Differences between French and French Canadian
Published on September 1, 2016 / Updated on November 9, 2022
French is one of the official languages or the official language in 29 countries. Around 77 to 110 million people have French as their mother tongue and roughly 190 million people speak it as a second language. The estimations on the development of French in the near future vary slightly. The Organisation internationale de la Francophonie has published a prognosis that says that by 2050 roughly 700 million people will speak French either as their mother tongue or as a second language. The Canadian province of Quebec has the highest number of citizens who state French as their first language after France. With such a high concentration of French speakers in Quebec, the province plays an important part within la Francophonie – the community of French-speaking countries, organisations, governments and ensembles of people that use French on a daily basis and/or as an administrative language. So, what are the differences between French and French Canadian?
To be able to understand the differences between French and Canadian French (or Québécois French or simply Québécois), a quick historical overview of how French got to Canada and what happened after is necessary. It all started with King Francis I who commissioned a western expedition to find an alternative route to China. However, Jacques Cartier did not land in China in 1534, but on the Gaspé Peninsula in today’s province of Quebec. New France was founded and settlers started to come to Northern America. New France had its heyday in 1712 when the territory was over half of the size of present-day Canada and the United States.
There are several historical events after this date that explain why there are differences between the French from the European continent and the French Canadian language. First, there was a surprise attack in 1754 that led to the so-called La guerre de la Conquête. Combined with the effects of the harshness of the winters compared to the winters in France, the population of New France was far smaller than the population of the 13 colonies in the US. Thus, New France was more vulnerable to attacks. Second, as France and Britain were involved in the Seven Years’ War resulting in the Treaty of Paris (1763), the Province of Quebec fell under British rule, which meant a cut in ties between this francophone province and the motherland of France.
So, how is French Canadian different from French? Before we can focus on the differences, it is important to note that in their written form, these two varieties do not differ that much. Although there are some differences in vocabulary and semantics, people in Quebec use standard Parisian grammar. Therefore, it can be quite hard to tell whether a formal text was written by a person from France or a Québécois.
The main difference between the two varieties of French is in the spoken form. There are major differences in pronunciation, including the qualities of vowels and consonants. Quebec French has a richer vocalic inventory due to broader nasalization. Furthermore, the high vowels i, u and ou are pronounced laxing within a closed syllable. This results in the fact that words that are homophone in Metropolitan French, sound different in Québécois, like pâte and patte.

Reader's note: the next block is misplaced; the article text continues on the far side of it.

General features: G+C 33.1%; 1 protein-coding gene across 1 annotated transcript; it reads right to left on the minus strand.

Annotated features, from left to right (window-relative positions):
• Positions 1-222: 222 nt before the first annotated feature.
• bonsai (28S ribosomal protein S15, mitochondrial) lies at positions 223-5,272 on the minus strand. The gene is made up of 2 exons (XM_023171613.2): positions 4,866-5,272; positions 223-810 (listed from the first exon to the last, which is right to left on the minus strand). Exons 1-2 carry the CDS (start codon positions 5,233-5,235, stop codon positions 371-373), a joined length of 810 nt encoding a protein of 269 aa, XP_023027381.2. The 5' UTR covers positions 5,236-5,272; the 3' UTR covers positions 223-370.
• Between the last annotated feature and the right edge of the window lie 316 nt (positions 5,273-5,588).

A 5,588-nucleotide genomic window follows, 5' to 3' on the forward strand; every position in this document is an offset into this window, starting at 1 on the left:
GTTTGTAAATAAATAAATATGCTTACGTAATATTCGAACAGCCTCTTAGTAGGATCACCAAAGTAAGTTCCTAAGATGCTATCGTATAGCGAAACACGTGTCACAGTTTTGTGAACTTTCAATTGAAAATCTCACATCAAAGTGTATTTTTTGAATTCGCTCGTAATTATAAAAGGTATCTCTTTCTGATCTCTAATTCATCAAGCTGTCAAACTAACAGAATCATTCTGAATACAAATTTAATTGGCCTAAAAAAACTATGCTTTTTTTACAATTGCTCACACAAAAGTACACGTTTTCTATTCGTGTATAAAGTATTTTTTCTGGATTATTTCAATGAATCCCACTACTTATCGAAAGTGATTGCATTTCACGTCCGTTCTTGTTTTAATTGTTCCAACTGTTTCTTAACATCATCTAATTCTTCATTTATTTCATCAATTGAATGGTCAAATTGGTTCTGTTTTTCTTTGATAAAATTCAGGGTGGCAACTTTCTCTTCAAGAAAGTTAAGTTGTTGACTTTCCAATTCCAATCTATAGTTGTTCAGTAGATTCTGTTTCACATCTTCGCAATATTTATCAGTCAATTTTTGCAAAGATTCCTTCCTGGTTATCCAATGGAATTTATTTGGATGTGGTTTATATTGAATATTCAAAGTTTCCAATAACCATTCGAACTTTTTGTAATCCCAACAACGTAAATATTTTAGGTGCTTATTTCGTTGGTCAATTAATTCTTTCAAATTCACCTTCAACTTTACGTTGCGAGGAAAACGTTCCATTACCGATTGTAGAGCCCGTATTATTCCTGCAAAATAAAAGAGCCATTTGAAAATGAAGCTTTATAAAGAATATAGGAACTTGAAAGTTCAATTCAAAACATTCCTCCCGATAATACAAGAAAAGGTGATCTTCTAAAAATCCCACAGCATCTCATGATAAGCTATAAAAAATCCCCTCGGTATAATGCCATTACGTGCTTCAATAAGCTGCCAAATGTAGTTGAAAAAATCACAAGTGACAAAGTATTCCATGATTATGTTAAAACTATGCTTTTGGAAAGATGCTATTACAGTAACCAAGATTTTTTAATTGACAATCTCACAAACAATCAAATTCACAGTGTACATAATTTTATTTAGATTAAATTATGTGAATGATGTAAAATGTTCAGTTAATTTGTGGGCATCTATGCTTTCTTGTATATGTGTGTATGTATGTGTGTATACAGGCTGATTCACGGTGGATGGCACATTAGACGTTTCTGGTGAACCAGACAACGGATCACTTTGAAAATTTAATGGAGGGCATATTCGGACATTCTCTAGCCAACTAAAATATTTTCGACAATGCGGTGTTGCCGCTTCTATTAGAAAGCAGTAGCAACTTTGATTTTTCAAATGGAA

Apart from the pronunciation, influences from English during the time of British rule and industrialization and influences from Native American languages can be seen. Furthermore, words that underwent development during the time when the ties to the French motherland were cut in Metropolitan French, did not undergo the same changes in the French in Canada.
There are many examples of how the two varieties differ in their vocabulary and meaning. Here are just a few examples to give you an impression of the differences.
|This derives from the aboriginal word for the berry
|This derives from the aboriginal word for wolverine
There are also words that exist in the same form in both varieties of French but carry a different meaning. For example, dépanneur refers to a corner shop or a small grocery store in Québécois, whereas, this is a person who comes to your house to repair things, like a mechanic or electrician, in Metropolitan French.
In some respects, Quebec French did not evolve as much from the French spoken over 300 years ago in the North West of France. The verb magasiner is still used for going shopping in Quebec. In Metropolitan France the construction faire du shopping is used instead.
Quebec French also has a broad range of slang words and idioms that are specific to Quebec and the Quebec culture. Baise-moué l’ail which literally means kiss my garlic is just one example. The most plausible explanation is that ail substitutes the English word for a body part located between your belly and your legs on the rear side. Unfortunately, we can only guess why it is the garlic that is to be kissed in this instance, maybe it is the similar sound of the word, maybe the shape, maybe something else.
Learning a language with the help of native speakers is always the best way of doing so. At Lingoda, we believe that only native speakers can show you every aspect imaginable of a language. Therefore, all of our teachers teach their respective mother tongue. Being exposed to the French spoken by a French, Canadian or any other francophone person will prepare you for exploring the differences between the multiple varieties of French.
Why not try for yourself and book a trial class with Lingoda and soon you can roam the streets of Montréal looking for garlic!